Judge David Johnson got a D on his Merantau. He didn't get any ice cream.
Our review of Merantau, published December 22nd, 2010, is also available.
In a city of violence, one man will stand up fight.
Well, I guess it's time I started paying attention to the Indonesian action film industry…
Facts of the Case
Let me tell you about my man Yuda (newcomer Iko Uwais). He lives in a rural area of Indonesia, making his living picking tomatoes and killing time honing his superior Silat skills. But as all young men must do, it's time for Yuda to embark on his "Merantau," a coming-of-age rite of passage. Yuda leaves home, head to Jakarta, and promptly gets caught in the middle of a sex slavery operation.
Little do the female traffickers realize, Yuda is an ass-kicker extraordinaire; a Silat savant who can distribute beatdowns with crowd-pleasing efficiency.
There are few greater pleasures in this reviewing gig than stumbling upon a fantastic, under-the-radar, martial arts import. Merantau is such a discovery; a sublime expedition into practical, wire-free, skill-based fisticuffs that is held back only by some pacing problems.
Things take a while to get rolling. There's some family time, with Yuda engaging in emotional conversation with his mom and brother, talking about the upcoming trial and…yeah, let's get the punching on already. I know this sounds like I'm a knuckle-dragging a-hole who'd rather see kicks to the spleen than character development, but the unfortunate truth is that Merantau takes a looooong time to shift into second gear. It isn't until a third of the runtime has expired before we get the first fight.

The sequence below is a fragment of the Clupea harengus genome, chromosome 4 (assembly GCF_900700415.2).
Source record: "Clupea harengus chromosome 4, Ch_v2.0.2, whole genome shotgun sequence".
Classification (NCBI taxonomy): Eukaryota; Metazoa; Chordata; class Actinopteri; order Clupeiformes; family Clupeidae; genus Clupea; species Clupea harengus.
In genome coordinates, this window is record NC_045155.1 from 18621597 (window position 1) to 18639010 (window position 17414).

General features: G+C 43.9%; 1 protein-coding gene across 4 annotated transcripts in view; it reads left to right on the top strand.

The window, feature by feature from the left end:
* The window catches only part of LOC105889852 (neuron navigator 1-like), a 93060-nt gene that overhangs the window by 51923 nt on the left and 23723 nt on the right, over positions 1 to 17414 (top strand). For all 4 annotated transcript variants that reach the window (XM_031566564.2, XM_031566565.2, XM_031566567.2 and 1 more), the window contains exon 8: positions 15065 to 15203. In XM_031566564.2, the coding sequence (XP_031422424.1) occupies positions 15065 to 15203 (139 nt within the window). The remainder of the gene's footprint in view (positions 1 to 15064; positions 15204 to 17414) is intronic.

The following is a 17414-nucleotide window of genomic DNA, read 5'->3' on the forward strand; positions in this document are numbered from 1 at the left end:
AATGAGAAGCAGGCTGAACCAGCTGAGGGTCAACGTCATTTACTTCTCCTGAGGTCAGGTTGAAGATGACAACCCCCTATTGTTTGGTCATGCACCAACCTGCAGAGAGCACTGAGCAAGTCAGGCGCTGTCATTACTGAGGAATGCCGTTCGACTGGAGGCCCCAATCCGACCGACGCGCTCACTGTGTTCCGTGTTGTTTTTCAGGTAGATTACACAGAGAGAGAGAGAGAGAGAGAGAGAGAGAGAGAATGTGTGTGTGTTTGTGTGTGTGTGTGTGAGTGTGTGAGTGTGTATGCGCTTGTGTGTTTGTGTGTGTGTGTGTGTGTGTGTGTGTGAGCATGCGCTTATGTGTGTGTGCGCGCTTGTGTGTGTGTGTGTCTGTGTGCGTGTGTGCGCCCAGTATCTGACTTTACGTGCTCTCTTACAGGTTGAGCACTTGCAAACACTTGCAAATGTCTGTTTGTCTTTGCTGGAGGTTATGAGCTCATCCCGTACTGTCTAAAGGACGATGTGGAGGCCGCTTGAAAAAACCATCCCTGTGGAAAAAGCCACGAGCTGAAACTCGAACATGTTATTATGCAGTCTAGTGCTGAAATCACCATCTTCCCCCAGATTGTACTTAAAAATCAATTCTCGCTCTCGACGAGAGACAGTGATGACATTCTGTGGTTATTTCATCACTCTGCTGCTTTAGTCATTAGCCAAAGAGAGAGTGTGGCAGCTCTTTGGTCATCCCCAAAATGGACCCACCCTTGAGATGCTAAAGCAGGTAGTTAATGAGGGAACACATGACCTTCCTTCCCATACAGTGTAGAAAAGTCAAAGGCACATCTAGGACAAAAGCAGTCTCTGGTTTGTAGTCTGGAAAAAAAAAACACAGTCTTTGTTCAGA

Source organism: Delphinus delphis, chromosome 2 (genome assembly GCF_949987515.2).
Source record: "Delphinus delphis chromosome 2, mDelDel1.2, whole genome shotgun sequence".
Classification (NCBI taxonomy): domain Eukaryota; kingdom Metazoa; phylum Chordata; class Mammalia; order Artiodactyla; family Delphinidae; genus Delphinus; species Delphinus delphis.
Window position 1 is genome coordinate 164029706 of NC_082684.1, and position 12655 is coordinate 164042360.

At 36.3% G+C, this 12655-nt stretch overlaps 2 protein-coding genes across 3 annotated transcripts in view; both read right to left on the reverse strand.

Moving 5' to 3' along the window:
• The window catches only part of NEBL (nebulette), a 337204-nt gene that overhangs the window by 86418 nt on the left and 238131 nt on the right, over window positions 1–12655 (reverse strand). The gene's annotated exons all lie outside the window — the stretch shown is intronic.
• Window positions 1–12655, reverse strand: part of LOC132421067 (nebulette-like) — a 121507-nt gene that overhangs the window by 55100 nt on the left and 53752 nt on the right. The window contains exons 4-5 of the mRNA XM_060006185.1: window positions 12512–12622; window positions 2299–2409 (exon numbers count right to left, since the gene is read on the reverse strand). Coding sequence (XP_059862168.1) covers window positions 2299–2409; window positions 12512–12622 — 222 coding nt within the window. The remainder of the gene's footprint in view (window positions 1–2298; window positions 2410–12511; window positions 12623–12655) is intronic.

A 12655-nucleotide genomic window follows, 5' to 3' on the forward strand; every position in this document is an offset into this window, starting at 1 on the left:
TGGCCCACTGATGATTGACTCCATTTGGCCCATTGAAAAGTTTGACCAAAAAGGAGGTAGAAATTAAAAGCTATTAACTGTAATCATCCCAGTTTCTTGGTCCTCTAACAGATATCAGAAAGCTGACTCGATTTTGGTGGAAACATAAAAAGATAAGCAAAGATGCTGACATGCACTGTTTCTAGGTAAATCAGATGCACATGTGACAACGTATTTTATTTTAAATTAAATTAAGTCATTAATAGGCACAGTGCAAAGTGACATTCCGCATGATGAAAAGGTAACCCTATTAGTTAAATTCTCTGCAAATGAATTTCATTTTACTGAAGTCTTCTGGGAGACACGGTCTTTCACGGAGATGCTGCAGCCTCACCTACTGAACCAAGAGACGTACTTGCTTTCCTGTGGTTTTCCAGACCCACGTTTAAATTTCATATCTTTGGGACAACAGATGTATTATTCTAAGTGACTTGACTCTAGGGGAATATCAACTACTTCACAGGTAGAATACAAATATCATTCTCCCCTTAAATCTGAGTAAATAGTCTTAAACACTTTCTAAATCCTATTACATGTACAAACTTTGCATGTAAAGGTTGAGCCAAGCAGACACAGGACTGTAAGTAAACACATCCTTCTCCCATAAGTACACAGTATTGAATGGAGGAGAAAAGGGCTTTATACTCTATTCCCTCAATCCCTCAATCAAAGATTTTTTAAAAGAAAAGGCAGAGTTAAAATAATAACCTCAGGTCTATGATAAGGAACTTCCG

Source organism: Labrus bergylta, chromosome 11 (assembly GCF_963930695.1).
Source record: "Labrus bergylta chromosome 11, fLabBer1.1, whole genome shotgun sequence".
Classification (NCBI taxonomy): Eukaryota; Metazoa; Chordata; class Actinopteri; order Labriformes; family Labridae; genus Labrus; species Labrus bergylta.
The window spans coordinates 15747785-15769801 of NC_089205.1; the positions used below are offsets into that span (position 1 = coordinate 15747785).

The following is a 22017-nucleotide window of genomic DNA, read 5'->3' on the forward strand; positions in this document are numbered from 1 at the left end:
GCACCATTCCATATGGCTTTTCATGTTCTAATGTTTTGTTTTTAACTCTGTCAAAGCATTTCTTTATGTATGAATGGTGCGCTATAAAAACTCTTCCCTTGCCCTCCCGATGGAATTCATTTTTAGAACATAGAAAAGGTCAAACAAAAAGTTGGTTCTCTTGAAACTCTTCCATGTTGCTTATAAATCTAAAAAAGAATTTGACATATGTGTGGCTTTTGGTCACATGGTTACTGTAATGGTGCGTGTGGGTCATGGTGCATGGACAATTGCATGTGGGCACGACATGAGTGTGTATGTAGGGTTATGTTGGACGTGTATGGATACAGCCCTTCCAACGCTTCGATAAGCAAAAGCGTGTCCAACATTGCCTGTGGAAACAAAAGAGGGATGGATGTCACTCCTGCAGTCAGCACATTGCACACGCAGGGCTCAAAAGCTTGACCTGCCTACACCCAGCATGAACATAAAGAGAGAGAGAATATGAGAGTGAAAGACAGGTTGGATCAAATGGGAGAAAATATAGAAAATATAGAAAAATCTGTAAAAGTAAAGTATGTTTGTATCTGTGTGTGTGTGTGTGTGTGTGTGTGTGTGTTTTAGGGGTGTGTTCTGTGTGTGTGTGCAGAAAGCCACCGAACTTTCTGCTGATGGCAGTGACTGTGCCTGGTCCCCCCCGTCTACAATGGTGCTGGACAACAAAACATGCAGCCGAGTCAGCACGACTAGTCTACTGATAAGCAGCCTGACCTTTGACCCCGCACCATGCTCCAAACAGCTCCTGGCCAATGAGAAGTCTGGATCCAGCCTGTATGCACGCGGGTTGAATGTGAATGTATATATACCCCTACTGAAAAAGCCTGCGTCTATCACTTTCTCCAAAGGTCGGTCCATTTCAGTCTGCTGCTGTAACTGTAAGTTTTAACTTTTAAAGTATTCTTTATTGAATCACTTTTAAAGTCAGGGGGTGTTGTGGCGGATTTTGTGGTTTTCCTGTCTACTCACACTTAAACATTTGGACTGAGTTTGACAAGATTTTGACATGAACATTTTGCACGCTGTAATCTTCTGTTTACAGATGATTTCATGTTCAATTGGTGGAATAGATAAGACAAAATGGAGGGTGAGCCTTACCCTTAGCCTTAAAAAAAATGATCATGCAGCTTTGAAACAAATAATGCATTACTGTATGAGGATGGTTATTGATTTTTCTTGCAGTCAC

However, from that point on, we're talking mortal combat bliss. Who knows where this guy came from, but Iko Uwais is a gifted throttler of grown men. While he doesn't quite sport the human special effect talent that Tony Jaa has, he shares the obvious pugilist skill. This may be my first exposure to Silat, but Uwais and the talented action choreographers make it sing.
The fighting style emphasizes a low center of gravity and there are times when Uwais seems to be literally clawing at his opponent's guts. Strung together, it's a marvel to watch and writer/director G.H. Evans keeps the lens nice and steady to capture all the excellence. And though the first third of the film may have been devoted to set-up, the final third is all action, capped by an epic, unending, brutal battle in a shipping yard. Primo stuff.
Thank you Magnolia for bringing this sweetness to our shores and thanks for a nice Blu-ray. The 1.78:1 1080p transfer is quite good. Details sometimes appear a bit soft, but I'm going to attribute that to the director's choice. The colors are boosted, giving the images a bright, almost overstylized effect. It's neither distracting nor detrimental, just different from the sharper transfers you would typically see in the format. Two 5.1 DTS-HD tracks to choose from: Indonesian and English. As usual, I recommend going with the original language track as the dubbing falls short.
Extras: Deleted scenes, bloopers (which are actually funny), a making-of featurette, a featurette on the bamboo pole stunt, storyboard comparisons, and a weighty video production journal.
Fight through the slower parts and you will be rewarded with some soulful Silat smackdowns. Good Blu-ray, too.
Not Guilty. I heart Silat.
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Scales of Justice
Studio: Magnolia Pictures
• Deleted Scenes
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